Management of Protected Areas: preparing future professionals

05/02/2013

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Implementing Ramsar’s mission of the conservation and wise use of all wetland ecosystems for water security and biodiversity maintenance is at the heart of sustainable development. And to do so, we need well-trained professionals. This is why the Ramsar Secretariat joined the advisory board of the international post-graduate Master course developed by Klagenfurt University (Austria), based on a concept by the consultancy firm E.C.O. (http://mpa.e-c-o.at/). The education programme is trans-disciplinary and organised in a set of work modules (1-2 weeks) taking place at Klagenfurt University and in different protected areas in central Europe. This allows the students to follow the course and prepare work on their Master thesis in parallel to their daily work in relation to the management of protected areas and natural resources. The students are currently in the midst of the two-year curriculum and will work on their individual Master thesis later this year. This cohort of students comes from Albania, Austria, Brazil, Croatia, Germany, Malaysia, Nepal, Romania and Ukraine. The next, fifth curriculum will start in February 2014 (see leaflet here).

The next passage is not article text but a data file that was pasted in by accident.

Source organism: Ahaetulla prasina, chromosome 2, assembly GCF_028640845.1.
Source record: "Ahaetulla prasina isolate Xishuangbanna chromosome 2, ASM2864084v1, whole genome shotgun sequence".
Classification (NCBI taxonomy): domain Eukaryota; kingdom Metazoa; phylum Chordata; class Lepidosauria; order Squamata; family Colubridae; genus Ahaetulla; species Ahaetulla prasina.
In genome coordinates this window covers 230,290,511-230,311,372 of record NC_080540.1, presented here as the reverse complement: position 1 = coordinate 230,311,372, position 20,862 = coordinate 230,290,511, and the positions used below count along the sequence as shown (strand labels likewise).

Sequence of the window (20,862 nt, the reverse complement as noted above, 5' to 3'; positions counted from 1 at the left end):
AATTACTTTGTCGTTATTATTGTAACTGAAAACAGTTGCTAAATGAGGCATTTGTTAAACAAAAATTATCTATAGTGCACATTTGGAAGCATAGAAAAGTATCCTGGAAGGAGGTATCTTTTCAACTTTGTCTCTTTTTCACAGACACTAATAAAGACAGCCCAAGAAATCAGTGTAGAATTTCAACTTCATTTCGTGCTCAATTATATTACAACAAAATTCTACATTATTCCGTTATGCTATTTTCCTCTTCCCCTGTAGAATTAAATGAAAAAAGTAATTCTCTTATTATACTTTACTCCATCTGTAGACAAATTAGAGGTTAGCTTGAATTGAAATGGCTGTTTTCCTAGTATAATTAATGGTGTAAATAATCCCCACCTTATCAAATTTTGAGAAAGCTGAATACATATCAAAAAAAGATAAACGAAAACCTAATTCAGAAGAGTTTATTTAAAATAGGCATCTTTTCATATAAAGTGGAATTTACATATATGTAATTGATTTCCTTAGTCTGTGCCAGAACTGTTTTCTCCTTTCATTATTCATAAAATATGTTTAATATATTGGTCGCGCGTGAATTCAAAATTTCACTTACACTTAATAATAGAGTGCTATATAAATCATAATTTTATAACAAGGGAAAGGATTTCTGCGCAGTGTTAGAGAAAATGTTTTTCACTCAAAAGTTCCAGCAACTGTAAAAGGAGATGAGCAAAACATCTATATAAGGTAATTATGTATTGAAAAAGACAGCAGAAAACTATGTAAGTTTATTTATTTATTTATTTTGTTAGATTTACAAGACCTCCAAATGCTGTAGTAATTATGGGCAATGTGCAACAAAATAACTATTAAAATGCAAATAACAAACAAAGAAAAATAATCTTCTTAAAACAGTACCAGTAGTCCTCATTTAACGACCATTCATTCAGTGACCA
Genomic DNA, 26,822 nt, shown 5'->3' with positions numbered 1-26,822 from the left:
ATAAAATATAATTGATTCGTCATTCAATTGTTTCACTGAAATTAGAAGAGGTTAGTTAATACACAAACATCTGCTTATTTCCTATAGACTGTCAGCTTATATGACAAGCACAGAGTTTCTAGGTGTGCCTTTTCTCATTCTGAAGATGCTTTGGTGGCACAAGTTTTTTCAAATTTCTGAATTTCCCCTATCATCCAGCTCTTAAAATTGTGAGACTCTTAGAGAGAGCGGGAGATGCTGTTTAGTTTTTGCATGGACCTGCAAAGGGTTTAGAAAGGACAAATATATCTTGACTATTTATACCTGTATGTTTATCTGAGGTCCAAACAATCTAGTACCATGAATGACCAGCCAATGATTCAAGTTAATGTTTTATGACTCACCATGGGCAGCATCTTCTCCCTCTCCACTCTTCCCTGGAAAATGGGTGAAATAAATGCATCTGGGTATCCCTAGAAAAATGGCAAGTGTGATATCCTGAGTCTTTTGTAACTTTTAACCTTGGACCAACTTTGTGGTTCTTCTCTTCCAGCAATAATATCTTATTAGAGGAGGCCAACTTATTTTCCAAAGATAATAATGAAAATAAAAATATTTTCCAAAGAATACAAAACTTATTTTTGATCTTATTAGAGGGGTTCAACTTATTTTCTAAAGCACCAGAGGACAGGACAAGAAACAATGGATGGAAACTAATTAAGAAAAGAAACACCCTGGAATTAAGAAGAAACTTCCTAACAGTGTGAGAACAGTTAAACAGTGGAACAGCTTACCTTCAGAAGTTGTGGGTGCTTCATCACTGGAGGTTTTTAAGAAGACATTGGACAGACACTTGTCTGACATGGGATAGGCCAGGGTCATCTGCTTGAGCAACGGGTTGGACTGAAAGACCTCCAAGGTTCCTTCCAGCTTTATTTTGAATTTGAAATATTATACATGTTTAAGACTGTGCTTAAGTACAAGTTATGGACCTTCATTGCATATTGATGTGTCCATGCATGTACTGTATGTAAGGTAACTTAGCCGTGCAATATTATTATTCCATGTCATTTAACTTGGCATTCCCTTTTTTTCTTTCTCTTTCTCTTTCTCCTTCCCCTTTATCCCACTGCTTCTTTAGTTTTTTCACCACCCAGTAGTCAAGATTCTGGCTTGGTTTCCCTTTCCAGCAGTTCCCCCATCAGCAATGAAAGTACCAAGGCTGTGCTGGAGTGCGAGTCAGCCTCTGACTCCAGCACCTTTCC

Students working on a Ramsar Information Sheet for the Lendspitz wetland area adjacent to the Klagenfurt University campus


Since its first curriculum in 2006, this state-of-the-art education programme is also an opportunity to teach the students about the largest global network of protected areas: the Ramsar List. An introductory course presents the Ramsar Convention, its mission and tools. It is followed by more practical office exercises on how to set up a management plan for a Ramsar Site, illustrated with a real-scale case of Karavasta lagoon in Albania. During the most recent Ramsar lecture on 27-28 January 2013, the students were taught how to prepare the designation of a new Ramsar Site. And they used to this end the Lendspitz nature reserve adjacent to Klagenfurt University at the shores of Lake Wörth.


They evaluated if this area with a shallow lake bay, fens and wet forests has the potential to become Austria’s 22nd Ramsar Site? The good news is that many students graduating from the former courses are since then actively working for the management of Ramsar Sites and other wetlands ecosystems. And they confirmed how useful this specific training was for them.

Report & photos by Tobias Salathé, Senior Regional Advisor for Europe

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